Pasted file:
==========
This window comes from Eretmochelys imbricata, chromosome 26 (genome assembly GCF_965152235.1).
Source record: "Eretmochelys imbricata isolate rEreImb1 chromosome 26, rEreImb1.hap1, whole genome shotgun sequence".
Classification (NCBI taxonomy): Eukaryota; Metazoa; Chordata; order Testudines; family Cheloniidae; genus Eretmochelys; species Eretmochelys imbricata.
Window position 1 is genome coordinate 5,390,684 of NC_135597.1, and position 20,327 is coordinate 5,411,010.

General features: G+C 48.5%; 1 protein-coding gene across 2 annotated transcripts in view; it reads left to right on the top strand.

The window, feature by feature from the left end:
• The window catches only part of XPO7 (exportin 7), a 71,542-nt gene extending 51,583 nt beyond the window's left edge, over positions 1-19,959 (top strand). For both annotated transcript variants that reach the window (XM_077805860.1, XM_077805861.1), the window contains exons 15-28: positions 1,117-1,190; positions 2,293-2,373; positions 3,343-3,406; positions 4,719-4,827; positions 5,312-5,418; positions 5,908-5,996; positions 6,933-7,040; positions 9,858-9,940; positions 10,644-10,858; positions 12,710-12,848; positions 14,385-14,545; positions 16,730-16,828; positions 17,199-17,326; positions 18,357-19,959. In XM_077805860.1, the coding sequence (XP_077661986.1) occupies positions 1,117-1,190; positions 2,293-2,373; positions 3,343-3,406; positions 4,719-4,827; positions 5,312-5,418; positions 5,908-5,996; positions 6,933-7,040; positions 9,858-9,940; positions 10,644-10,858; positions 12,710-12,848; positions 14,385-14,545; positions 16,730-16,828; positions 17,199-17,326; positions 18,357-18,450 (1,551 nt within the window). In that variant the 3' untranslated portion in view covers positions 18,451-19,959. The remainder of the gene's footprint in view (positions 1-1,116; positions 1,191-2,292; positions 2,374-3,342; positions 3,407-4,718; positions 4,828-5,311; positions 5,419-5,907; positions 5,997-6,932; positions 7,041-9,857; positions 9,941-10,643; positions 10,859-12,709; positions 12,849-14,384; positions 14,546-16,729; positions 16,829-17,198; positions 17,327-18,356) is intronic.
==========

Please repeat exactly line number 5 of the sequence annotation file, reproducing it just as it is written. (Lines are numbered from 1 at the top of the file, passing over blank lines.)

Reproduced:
General features: G+C 48.5%; 1 protein-coding gene across 2 annotated transcripts in view; it reads left to right on the top strand.